As for the neck of the Fender Standard Stratocaster, Fender rounded the neck to increase the versatility and comfort for all players. You will also find three Fender standard single coil pickups which are there to help balance the tone of the guitar, as well as aged plastic knobs, and a vintage-inspired tremolo bridge on this Strat.
While this guitar may be a bit of a bigger investment than other left-handed guitars in the market, the Fender American Standard Strat was built to grow with you and last through years of wear and tear. Not to mention that you’re buying a guitar from a famous guitar manufacturer that is known to produce instruments that even the greatest guitarists that ever lived played.
If you’re looking for a sturdy guitar to start off with as a beginning left-handed guitarist, the Fender Standard Stratocaster will be a sturdy and dependable instrument for you to use for years to come.
With all of that said, let’s talk about some other amazing left-handed guitar models out there!
Fender Squier Affinity Telecaster
The Affinity Telecaster is a budget-friendly guitar that has been carefully crafted by Fender, which is one the world’s most famous guitar manufacturers (and for a good reason). With a solid maple body, two single coil pickups, three-way pickup selectors, and a six-saddle bridge, this telecaster serves not only gorgeous looks but outstanding sound.
In case you were wondering what the differences between the Fender Telecaster and Fender Stratocaster are, the small differences in the placement of the knobs and pickups, as well as the body shape, and the difference in the pickups are the differences that define the Telecaster and Stratocaster.
While you may have heard a lot of beautiful things about the Fender Telecaster, you should always go into a store and try out a guitar, to make sure that it feels comfortable in your hands.
If you are someone that already has a lot of experience playing the guitar and are interested in upgrading your guitar into an intermediate or advanced instrument, this isn’t going to be the guitar for you. The pickups in this guitar aren’t of the highest quality, but this Telecaster certainly makes a wonderful guitar to start on!
Ibanez GRX70QATRBL Left-Handed Electric Guitar
If you’re in the market for a left-handed electric guitar, you’ve come to the right place! Ibanez has a mid-range left-handed electric guitar that makes this guitar perfect for beginning and intermediate musicians. Due to the physical appearance of this guitar, with the sharp pointed horns on the body of the instrument and the grain top, the Ibanez GRX70QA Electric Guitar is a popular electric guitar among a lot of heavy metal and rock musicians.
The physical build of the body of the guitar is made out of solid basswood, with a maple neck, a rosewood fingerboard, two humbucker pickups, and a single coil pickup. The reason this left-handed guitar sticks out from so many other ones on the market is mainly due to the tonal balance of this instrument, especially when compared against the tonal balance of other guitars in this same price range.
Ibanez AS73 Semi-Acoustic
I had to make this list that included at least one acoustic guitar, so here we have the Ibanez Artcore. While this isn’t an entirely acoustic guitar, this semi-hollow does provide more versatility than just your average acoustic guitar. This is because you play the AS73 just like a regular acoustic and it will sound like your average acoustic, but you can plug this guitar in and it will be amplified just like an electric guitar!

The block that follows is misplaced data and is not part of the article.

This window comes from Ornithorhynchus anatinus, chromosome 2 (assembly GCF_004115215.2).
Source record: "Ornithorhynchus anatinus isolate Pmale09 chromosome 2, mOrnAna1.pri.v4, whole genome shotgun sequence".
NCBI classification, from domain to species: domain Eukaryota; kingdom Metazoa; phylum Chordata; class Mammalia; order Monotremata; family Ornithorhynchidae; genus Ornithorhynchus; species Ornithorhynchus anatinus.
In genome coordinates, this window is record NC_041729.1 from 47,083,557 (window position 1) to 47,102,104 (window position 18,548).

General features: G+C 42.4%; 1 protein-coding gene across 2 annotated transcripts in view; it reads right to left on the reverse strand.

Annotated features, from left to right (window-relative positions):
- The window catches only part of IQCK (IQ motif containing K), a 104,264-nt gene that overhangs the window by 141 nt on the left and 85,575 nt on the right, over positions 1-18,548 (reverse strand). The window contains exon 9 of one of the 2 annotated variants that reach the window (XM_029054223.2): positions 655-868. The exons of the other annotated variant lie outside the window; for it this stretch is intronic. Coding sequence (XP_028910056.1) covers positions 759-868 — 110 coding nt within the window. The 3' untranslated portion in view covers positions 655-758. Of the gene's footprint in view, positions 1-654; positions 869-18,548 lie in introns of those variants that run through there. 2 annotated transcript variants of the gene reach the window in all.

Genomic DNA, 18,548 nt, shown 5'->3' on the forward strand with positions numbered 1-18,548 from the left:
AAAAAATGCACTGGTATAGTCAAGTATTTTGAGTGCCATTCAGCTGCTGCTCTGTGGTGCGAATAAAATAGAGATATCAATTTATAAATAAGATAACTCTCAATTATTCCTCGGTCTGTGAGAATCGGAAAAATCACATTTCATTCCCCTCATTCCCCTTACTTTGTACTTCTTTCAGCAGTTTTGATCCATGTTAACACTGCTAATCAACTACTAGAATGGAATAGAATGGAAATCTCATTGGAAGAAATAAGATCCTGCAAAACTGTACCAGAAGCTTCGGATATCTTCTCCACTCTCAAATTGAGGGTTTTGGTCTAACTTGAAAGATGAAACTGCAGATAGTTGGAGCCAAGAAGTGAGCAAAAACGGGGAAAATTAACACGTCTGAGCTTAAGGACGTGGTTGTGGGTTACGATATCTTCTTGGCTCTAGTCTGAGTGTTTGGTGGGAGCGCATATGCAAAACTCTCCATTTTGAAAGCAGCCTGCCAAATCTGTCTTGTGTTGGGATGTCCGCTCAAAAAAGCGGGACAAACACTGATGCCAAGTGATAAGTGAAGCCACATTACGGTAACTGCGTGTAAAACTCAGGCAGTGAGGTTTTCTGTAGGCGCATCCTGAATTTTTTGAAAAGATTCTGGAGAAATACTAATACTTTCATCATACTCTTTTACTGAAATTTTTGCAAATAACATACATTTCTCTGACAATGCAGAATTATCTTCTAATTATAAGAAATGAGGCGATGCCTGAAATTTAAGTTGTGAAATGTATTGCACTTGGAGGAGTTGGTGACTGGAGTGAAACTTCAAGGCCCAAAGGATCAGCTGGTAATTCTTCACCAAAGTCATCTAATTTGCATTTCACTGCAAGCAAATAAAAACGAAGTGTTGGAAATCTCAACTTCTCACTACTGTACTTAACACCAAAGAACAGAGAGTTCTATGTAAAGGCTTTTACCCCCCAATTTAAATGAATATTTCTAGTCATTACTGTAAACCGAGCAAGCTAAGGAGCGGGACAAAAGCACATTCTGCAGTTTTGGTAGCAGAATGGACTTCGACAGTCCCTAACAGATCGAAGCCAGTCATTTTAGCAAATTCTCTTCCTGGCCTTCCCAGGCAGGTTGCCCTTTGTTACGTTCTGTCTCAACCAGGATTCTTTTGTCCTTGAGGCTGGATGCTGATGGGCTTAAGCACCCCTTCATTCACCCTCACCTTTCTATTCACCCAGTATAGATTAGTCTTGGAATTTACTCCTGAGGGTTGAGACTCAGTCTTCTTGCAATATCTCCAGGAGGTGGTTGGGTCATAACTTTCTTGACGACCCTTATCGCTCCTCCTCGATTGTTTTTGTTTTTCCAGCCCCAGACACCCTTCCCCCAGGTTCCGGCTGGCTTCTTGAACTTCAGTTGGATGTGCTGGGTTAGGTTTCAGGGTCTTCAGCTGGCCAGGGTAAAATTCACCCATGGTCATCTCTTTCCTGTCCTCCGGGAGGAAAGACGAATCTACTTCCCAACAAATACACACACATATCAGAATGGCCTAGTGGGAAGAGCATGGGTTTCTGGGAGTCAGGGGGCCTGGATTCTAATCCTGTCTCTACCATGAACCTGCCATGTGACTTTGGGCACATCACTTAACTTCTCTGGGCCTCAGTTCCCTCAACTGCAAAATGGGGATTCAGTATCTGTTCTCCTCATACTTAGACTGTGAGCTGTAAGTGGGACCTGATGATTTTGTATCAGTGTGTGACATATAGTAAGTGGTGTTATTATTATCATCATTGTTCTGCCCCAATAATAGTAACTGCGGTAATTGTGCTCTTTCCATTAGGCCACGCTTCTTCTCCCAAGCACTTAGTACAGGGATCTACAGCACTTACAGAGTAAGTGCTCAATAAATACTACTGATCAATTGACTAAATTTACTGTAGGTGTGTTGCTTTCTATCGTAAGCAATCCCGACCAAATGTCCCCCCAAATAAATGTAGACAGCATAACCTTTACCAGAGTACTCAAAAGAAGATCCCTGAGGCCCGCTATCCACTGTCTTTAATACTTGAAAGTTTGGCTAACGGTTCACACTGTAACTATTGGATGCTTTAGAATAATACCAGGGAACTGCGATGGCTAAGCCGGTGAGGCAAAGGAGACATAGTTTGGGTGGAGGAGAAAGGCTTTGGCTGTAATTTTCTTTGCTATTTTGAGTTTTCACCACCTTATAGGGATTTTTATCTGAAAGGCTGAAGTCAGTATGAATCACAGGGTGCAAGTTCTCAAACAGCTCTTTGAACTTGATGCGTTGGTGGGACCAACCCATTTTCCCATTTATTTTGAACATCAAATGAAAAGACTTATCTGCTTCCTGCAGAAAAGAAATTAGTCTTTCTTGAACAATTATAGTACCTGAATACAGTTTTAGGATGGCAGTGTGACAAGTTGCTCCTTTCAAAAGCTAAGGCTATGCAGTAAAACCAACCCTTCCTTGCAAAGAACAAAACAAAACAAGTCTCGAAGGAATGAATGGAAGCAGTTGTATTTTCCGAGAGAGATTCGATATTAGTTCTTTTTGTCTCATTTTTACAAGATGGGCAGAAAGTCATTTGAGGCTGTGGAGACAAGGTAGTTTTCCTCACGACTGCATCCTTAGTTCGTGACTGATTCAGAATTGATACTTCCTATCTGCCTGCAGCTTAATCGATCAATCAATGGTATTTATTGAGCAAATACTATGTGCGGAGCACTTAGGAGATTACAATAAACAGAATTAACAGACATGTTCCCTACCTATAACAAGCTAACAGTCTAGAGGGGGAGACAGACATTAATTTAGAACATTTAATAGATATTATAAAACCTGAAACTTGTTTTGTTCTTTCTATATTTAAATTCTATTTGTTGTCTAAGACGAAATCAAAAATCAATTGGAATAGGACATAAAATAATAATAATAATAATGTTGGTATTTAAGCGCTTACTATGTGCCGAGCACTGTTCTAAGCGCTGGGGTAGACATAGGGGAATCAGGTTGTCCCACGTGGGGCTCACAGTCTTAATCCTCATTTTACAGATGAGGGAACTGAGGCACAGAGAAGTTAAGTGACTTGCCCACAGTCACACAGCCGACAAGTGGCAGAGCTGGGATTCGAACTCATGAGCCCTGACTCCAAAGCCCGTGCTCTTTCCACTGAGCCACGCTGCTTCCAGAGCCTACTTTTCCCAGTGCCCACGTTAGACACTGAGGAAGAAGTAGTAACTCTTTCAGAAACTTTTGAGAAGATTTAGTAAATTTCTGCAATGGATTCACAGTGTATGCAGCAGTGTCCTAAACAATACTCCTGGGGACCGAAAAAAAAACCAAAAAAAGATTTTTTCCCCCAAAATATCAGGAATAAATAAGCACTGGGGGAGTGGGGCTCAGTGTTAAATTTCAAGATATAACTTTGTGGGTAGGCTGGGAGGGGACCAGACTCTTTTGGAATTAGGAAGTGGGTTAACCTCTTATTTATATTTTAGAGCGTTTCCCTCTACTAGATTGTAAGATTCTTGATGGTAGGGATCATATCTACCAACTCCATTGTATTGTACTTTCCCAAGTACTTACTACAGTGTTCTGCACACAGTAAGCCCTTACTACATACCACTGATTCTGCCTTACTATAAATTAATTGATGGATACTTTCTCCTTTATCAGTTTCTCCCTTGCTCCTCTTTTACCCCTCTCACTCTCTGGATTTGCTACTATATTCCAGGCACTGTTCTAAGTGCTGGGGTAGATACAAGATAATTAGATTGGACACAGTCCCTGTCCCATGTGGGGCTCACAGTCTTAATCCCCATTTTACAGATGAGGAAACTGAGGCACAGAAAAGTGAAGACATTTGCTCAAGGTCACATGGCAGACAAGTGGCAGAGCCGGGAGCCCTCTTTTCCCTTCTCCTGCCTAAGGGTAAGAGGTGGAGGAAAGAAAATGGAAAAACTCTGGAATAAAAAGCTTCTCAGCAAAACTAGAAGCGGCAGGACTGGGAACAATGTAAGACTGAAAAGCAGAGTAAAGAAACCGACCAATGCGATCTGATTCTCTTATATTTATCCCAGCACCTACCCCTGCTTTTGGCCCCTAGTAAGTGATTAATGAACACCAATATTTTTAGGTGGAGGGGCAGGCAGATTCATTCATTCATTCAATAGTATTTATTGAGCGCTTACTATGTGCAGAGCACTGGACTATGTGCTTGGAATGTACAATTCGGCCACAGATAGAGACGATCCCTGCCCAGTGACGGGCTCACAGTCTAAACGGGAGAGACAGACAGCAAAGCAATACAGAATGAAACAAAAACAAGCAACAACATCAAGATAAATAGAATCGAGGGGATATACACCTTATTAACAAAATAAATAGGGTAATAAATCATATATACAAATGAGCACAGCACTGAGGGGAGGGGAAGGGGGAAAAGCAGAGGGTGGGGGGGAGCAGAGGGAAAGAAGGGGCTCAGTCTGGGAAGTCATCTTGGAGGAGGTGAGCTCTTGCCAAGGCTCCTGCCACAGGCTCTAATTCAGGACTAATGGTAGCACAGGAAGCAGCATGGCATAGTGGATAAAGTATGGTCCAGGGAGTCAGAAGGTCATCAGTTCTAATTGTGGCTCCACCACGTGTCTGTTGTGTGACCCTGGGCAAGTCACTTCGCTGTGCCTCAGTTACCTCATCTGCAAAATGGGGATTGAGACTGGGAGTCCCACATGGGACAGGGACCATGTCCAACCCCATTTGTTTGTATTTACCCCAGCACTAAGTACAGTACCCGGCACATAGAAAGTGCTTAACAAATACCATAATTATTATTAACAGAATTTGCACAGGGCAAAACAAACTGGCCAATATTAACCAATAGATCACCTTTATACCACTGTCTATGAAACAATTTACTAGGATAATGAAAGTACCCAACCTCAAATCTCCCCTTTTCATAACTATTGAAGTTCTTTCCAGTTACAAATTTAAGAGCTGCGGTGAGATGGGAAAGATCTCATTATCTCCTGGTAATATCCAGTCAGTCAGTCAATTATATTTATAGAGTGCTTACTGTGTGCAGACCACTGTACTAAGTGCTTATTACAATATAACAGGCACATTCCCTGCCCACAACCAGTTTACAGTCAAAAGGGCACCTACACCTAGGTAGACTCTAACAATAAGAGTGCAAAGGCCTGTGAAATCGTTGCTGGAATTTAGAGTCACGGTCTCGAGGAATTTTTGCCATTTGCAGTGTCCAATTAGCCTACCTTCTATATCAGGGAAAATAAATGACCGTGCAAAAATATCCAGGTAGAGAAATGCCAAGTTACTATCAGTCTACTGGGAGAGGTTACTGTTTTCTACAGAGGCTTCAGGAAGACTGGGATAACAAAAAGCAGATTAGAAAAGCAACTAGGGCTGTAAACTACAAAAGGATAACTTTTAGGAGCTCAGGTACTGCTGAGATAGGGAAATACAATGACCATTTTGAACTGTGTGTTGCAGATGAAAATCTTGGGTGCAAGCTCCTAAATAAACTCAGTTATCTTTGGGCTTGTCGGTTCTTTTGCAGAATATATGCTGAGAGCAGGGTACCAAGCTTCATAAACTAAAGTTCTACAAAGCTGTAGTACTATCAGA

When plugged in, it will still sound just like an acoustic guitar, but it will be much, much louder (just like an electric guitar).
This semi-acoustic guitar sports a maple body, a mahogany neck, a bound rosewood fingerboard, pearl fretboard inlays, and F-holes. While this guitar does cost right around $500, but it produces beautifully rich tones and is a very responsive guitar that’s hard to find on entry-level guitars.
Epiphone Les Paul
The Epiphone Les Paul is another super famous guitar that also has left-handed options available! As for the physical build of this instrument, the Les Paul sports a mahogany body, a maple top, a rosewood fingerboard, and two Alnico Classic humbucker pickups. Combine all of these features and you’ve got an instrument that produces beautifully rounded tones!
The Epiphone Les Paul makes a wonderful alternative to the Gibson Les Paul if you’re looking to stick to a budget, but still get a lot of the same features that come with the Gibson Les Paul. If you’re an accessories junkie, a one really cool feature about the Epiphone Les Paul is that it comes with chrome accessories, a tune-o-matic stop tail bridge, and even a name brand tuner!
Being a left-handed guitarist isn’t going to be easy, even after you’ve mastered your instrument. If you decide to play a lot of live venues, you’re also going to have to pay attention to where you’re positioning yourself on stage. You may also find that you have a problem finding a backup instrument or even problems finding a teacher or a guide to teach you how to play guitar as a leftie properly.
This doesn’t mean that learning how to play the guitar as a left-handed user is impossible, it just means your journey is going to be a little more difficult than the average right-handed player!
Talking to as many left-handed guitarists as you possibly can really help to make your journey a lot easier, especially if you’re just getting started with learning how to play! Also, don’t forget to use as many online resources as you possibly can for lefties, as these will be the most affordable (most of the time free) resources available to you. Most importantly, don’t give up if you get frustrated!
It’s okay to take a break if you feel like you’re struggling, but the only way you’re going to beat your problem is by picking your instrument back up and working through your difficulties. Good luck and have fun, all of my leftie friends!